Feets of Endurance: Runners In 2018 Western States 100 Grind It Out (Photo Essay)

By kncitom on June 24, 2018

By Tom Mailey

Gutting it out on high mountain ridges, inside lush, quiet forests and through meadows of alpine wildflowers, there are worse places to suffer.

(all photos by Tom Mailey)

But make no mistake, as beautiful as the terrain is, the 100 mile Squaw Valley-to-Auburn Western States ultra-marathon is no little jog through nature.

For the past several years I’ve been lucky enough to be part of an aid station at mile 30, Robinson Flat. And despite the fact that by the time they reach us they’ve already run a marathon plus 4 miles, I am always astounded by how good some of the lead runners looked. Like these runners from last year…

This guy is smiling and he still has 70 miles to go 

I don’t know this guy’s name but when this pic was taken, he was in 2nd place and his pace was faster than I can sprint.

And this young lady, who doesn’t face heat like this in her home country of Norway but also, she obviously didn’t a single solitary rip.

Despite high temperatures, Jim Walmsley set a new course record in 2018 with a time of 14:30:04 (16 minutes faster than the previous record) and Courtney Dauwalter had the 2nd fastest women’s time ever at 17:27:00. And that’s great for them. They’re elite athletes and deserve to reap the reward of their hard work, as do all the top finishers. 

But it’s other folks I love–the “regular” people who turn their lives over to this event despite holding down jobs, having families or supposedly being past their prime, like this guy, who ran by us and hollered out “Old guys rule!” His name is Nicholas Bassett. He’s from Wyoming. And he’s 73. He finished, too.

Or this guy, whose little girl helped him find the finish line.

There were breast cancer survivors, a survivor of thyroid cancer, and this poor guy, who came limping in nearly doubled-over in pain. Fun fact about the Western States: a runner cannot be assisted in any way. So this fella was on his own, despite his friends being right there. He did it though–with over an hour to spare, too. I hope he got some Advil, and five or six beers.

There were runners from not only Norway but Argentina, Australia, Great Britain, France and a dozen other countries and nearly every state in the union.  There were large runners and small ones, some who looked like they’d been coughed up by whales and others who looked like they were wrapping up a brisk walk. Some didn’t have the strength to even raise their arms at the finish line. Others did.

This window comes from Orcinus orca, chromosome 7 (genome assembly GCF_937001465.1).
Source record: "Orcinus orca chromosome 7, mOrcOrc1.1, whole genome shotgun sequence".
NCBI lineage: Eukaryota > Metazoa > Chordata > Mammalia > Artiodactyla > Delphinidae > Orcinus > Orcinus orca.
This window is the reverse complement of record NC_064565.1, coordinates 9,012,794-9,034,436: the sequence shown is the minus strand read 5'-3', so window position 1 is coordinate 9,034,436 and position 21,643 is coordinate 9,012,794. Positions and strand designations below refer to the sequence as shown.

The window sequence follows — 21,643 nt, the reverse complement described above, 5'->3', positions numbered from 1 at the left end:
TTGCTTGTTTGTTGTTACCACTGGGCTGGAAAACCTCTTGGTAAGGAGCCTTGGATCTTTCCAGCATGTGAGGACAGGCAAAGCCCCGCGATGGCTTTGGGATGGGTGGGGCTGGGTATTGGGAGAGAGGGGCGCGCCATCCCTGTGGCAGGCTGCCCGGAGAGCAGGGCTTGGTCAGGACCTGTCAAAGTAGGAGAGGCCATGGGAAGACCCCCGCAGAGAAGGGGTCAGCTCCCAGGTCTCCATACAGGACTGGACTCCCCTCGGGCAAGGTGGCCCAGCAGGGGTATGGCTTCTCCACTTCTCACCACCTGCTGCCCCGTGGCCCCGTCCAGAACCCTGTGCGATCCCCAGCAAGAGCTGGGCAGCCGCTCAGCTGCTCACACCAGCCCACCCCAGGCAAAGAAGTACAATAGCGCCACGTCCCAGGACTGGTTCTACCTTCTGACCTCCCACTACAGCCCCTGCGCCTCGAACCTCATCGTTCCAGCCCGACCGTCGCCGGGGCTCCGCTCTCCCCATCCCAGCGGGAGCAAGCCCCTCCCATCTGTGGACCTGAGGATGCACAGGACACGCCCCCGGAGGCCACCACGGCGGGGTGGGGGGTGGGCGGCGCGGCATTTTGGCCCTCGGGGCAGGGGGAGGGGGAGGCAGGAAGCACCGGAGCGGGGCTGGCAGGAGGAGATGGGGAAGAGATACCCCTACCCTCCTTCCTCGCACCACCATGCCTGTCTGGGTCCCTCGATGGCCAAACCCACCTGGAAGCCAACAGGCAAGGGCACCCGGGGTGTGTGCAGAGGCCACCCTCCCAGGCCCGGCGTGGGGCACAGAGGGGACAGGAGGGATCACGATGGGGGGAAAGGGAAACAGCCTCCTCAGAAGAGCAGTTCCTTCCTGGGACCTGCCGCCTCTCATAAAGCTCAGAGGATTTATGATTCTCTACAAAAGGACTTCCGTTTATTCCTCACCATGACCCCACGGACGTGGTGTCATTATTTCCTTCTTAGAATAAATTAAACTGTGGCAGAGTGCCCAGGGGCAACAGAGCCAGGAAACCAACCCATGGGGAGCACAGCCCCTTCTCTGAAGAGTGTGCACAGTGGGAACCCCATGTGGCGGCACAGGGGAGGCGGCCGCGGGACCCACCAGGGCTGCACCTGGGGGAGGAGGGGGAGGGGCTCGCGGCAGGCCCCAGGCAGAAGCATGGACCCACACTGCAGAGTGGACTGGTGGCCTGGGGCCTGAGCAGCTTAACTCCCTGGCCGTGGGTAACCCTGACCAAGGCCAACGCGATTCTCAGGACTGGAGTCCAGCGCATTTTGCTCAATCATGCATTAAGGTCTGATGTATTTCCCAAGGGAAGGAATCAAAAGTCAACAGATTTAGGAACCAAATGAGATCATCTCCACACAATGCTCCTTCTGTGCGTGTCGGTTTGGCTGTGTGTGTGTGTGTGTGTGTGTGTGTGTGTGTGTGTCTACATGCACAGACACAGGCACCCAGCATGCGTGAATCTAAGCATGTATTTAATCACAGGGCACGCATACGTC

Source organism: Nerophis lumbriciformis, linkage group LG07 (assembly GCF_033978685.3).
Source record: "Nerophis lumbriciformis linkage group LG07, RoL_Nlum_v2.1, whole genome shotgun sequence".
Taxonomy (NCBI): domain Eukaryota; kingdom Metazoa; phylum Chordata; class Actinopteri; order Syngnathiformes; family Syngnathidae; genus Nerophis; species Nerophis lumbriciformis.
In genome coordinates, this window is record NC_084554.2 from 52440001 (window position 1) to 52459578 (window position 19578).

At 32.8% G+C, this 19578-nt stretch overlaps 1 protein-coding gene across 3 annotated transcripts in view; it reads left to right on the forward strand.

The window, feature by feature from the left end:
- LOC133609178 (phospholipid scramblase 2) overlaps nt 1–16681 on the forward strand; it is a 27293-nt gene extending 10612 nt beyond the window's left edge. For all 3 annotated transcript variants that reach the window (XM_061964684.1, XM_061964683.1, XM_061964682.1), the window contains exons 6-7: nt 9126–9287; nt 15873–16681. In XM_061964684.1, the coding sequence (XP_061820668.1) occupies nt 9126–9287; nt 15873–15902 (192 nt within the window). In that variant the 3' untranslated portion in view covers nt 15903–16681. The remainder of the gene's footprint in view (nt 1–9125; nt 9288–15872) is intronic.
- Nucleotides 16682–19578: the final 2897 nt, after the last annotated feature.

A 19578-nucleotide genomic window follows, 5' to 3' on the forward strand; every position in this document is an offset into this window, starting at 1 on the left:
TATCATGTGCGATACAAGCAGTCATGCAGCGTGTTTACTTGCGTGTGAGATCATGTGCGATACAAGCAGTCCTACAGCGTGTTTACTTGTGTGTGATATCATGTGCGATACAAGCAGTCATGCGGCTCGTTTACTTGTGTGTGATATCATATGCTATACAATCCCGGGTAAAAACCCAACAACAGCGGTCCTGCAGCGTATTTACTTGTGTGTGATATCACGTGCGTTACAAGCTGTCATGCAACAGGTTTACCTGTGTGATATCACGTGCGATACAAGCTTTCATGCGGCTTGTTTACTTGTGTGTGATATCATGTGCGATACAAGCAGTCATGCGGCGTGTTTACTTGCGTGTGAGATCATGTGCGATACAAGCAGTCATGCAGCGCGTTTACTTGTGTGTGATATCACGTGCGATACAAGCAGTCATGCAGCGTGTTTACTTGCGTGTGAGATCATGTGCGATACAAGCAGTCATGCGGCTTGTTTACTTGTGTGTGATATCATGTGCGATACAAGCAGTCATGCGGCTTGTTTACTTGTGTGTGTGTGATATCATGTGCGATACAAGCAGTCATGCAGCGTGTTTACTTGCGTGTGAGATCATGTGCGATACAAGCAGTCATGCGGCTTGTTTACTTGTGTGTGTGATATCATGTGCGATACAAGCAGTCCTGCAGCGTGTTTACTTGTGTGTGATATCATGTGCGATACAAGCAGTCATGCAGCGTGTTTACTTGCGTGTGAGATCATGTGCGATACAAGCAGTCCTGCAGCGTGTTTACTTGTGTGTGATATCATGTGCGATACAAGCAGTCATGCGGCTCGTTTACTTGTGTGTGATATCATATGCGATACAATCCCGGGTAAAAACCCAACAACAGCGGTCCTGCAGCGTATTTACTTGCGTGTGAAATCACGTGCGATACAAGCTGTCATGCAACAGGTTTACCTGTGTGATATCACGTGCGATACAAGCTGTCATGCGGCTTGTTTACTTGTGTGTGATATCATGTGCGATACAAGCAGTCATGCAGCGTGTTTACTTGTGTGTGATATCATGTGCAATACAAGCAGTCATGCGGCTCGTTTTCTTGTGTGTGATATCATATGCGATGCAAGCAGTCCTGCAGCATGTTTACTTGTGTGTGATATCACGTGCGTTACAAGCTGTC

There were some who finished all alone and many, like this guy, whose family support for their crazy dream included team t-shirts and having his back on that final lap in Placer stadium.

This year could be a little more interesting. Much of the trail in the high country is still in or goes through snow. In some areas, trails have been carved out for the runners to follow. So times could be slower. But does it really matter? Anyone who finishes, whether it’s a new course record or :30 before cut-off, is amazing. In fact, even those who don’t make it the whole 100 miles, are still plenty heroic for trying. 

There are lots of places to watch the runners–one of the best is downtown Foresthill starting Saturday, early afternoon. But my favorite is always Placer High School’s football stadium for the Sunday morning finishers. Those are the “normal” people–the ones finishing in 28 and 29 and even 30 hours who are not elite but still somehow found the time, the will and the determination to show the rest of us what the mind and body are truly capable of. I recommend checking it out some year. It probably won’t inspire you to run 100 miles yourself. But it could fire you up to do a few things in your life you’ve been putting off because if these folks can do this, the rest of us can do just about anything.


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